Holy Spirit in the Old Testament

This entry is part 469 of 470 in the series Inquiring Minds

If some of the Old Testament prophets, patriarchs or kings such as David had the Holy Spirit dwelling inside of them, would they have gone straight to Heaven and not the paradise section of Hades?

Anytime Old Testament people were given the Holy Spirit, he was not dwelling inside of them. The Bible makes a distinction in the Old Testament that the Spirit came upon people, usually through the anointing. But in the New Testament, he dwells in Christians.

I know this is a small distinction to make, but it is made regularly in the Bible. So the difference is that the Holy Spirit came upon people in the anointing, usually the offices of prophets, priests, and kings. But as part of the new covenant, God promises to put his Spirit in those who believe in him.

Prophets, priests, and kings were anointed to serve God in their respective offices in Israel. This means that the Holy Spirit came upon them to perform the works God called them to do. When King Saul turned away from God and was not obedient, the Bible tells us that God’s Spirit left him. And then David was anointed king of Israel. But David did not serve in that office until after King Saul’s death.

David had a thing about not touching the anointed of the Lord. He would not kill King Saul. He waited for him to die before he assumed the office of the king even though he was anointed king earlier than that. He respected the anointing of the Spirit of the office, if not the man in the office.

So God anointed people for works in his service in those offices in the Old Testament. The amazing thing about the new covenant is that even the common person, down to the servants, can receive the indwelling of the Holy Spirit. It went from a few people (comparatively) serving in the offices of Israel to anyone God wished to put his Spirit in.

A second distinction to make according to your question concerns Hades and Sheol. The Old Testament does not give a clear enough distinction for us on exactly how Sheol worked. The translations range from the grave, the pit, resting with forefathers, and just referring to it by its name, Sheol.

Perhaps the best understanding we have is that Sheol was divided into two parts, the part for believing Old Testament saints and a part for the rest who did not make a decision. Some believe that when Jesus was crucified and buried, he went down to Sheol to proclaim himself to everyone there. Those who trusted he is the Messiah were then liberated from Sheol and went with him to heaven. Those who did not stayed in Sheol. This is one understanding of 1 Peter 3:19-20.

Hades is referred to in the New Testament. There is a much more robust understanding of the afterlife in the New Testament. Hades or Hell may be different from Sheol in the Old Testament. It is the final place for those who do not turn to God in this life.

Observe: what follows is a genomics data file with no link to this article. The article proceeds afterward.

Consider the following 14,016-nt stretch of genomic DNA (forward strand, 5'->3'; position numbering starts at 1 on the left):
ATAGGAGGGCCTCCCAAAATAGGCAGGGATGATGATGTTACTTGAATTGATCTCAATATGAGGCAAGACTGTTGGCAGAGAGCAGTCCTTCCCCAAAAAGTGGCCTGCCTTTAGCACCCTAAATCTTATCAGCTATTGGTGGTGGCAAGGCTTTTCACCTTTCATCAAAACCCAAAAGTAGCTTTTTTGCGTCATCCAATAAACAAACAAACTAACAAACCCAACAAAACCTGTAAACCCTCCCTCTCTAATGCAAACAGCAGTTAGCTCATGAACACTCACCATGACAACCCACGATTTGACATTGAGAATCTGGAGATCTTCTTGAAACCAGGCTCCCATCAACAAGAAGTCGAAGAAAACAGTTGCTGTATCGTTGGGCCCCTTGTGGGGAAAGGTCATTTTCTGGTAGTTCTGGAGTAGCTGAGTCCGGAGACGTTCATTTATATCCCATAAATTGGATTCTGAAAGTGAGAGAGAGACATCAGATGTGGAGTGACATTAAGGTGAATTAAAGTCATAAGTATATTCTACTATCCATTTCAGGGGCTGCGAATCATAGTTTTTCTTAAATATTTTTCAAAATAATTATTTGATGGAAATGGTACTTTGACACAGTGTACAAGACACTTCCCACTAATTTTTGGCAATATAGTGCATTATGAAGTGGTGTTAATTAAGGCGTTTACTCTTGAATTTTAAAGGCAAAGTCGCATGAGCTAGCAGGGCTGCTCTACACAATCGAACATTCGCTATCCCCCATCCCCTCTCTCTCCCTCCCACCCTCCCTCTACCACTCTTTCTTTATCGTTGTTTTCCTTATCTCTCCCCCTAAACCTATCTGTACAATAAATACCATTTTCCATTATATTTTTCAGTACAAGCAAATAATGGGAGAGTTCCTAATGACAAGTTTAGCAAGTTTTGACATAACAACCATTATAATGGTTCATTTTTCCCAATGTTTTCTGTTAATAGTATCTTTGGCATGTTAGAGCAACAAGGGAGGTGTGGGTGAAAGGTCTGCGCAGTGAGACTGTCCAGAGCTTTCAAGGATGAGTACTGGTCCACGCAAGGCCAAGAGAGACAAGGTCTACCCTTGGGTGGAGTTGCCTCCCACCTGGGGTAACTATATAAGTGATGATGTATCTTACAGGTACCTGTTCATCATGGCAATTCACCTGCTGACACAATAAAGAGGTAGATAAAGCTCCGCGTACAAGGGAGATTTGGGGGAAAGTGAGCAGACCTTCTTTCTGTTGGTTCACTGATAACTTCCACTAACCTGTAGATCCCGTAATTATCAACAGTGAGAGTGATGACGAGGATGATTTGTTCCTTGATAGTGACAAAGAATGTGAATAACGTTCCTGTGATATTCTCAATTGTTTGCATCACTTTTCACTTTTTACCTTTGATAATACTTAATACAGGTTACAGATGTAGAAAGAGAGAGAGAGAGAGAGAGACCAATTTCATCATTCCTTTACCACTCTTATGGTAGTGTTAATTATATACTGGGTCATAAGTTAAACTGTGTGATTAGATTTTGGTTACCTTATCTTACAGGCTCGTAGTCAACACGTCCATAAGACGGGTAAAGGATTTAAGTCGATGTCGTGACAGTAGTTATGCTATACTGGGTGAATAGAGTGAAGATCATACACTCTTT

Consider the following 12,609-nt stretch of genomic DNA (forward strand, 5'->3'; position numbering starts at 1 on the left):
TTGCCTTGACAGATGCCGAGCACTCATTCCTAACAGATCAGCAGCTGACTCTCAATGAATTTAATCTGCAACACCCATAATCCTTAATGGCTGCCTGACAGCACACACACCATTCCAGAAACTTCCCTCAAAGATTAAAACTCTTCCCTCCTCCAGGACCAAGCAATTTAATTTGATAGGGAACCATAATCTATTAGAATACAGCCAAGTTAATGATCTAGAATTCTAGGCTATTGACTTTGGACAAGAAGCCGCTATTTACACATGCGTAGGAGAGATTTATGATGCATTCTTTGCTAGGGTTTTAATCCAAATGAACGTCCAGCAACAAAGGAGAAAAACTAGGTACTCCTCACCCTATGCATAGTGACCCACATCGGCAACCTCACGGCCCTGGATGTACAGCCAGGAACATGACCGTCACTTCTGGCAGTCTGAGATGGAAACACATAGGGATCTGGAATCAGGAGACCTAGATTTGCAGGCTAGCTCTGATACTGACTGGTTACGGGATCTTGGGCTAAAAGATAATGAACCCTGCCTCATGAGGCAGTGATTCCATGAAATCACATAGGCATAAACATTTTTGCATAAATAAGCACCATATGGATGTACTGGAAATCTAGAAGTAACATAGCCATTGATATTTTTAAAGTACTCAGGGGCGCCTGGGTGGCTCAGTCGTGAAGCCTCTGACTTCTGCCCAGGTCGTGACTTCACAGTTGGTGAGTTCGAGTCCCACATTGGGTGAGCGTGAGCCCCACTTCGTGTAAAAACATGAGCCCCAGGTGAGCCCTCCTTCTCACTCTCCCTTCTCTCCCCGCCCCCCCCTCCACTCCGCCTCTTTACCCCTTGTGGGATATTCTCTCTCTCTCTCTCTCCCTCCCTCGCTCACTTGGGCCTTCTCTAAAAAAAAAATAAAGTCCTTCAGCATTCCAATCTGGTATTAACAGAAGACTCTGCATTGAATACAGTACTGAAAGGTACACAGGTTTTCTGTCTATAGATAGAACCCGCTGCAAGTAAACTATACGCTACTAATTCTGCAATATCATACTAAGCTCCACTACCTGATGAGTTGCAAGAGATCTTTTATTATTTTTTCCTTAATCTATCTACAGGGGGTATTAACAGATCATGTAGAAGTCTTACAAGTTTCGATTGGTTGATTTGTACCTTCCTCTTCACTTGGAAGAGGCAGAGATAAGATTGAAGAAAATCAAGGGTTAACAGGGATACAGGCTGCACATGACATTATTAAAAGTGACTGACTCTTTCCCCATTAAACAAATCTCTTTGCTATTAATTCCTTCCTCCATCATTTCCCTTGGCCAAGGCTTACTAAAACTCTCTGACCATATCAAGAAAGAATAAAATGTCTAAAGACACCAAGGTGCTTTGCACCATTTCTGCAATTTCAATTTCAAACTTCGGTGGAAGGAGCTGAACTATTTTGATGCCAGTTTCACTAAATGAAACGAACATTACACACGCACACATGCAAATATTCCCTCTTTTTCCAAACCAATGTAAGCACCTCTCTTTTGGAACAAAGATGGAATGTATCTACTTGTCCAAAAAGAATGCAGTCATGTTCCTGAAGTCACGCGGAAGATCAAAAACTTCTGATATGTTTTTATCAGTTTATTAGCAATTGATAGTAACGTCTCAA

Those distinctions made, people in the Old Testament who operated in the offices of prophets, priests, and kings did not have the Holy Spirit dwelling in them, but he came upon some people for these tasks. As we saw with King Saul, the Holy Spirit can leave a person who is not fulfilling the office the way God wants them to.

For this purpose, we can gather that the Holy Spirit coming upon a person for service in an office is not the same as being sealed with the Holy Spirit in salvation (Ephesians 1:13-14). It appears that one is for utility while the other is a confirmation of salvation.

This is not to say the Holy Spirit cannot leave a person who has turned away from God after knowing him, falling away from grace, or apostasy. But that is a completely different matter for another question. The point here is that the Holy Spirit coming upon or dwelling in a person does not guarantee that they will go right to heaven.

Another point to make is that because Sheol was more like a holding place before Christ came and completed his mission to bring salvation, we cannot make the assumption that people immediately went to heaven in the Old Testament. The only exemptions to this are Enoch and Elijah, who were taken up to be with God and never died, going to Sheol.

While the Old Testament sacrificial system was in place to forgive sins and foreshadow the coming of Christ, the ultimate sacrifice on the cross, this system was only in place for a time. It was not a system of salvation but a system to keep a person from feeling the full brunt of the Law’s prescription, in most cases death, for sins committed in Israel.

Sacrifices were done every day and had to be done for as many times as a person sinned against God. Jesus came as the sinless sacrifice, once and for all. This was a game changer. But as I said before, we do not have a full understanding of Old Testament beliefs regarding the afterlife.

It is still up to God to decide the final place for every soul. If you know Jesus, you will be with God for eternity. If you don’t know Jesus, the Bible teaches your eternal destiny is much less secure. Hell is reserved for Satan and his demons. But there are also indications that those who did not believe in Christ will end up there.

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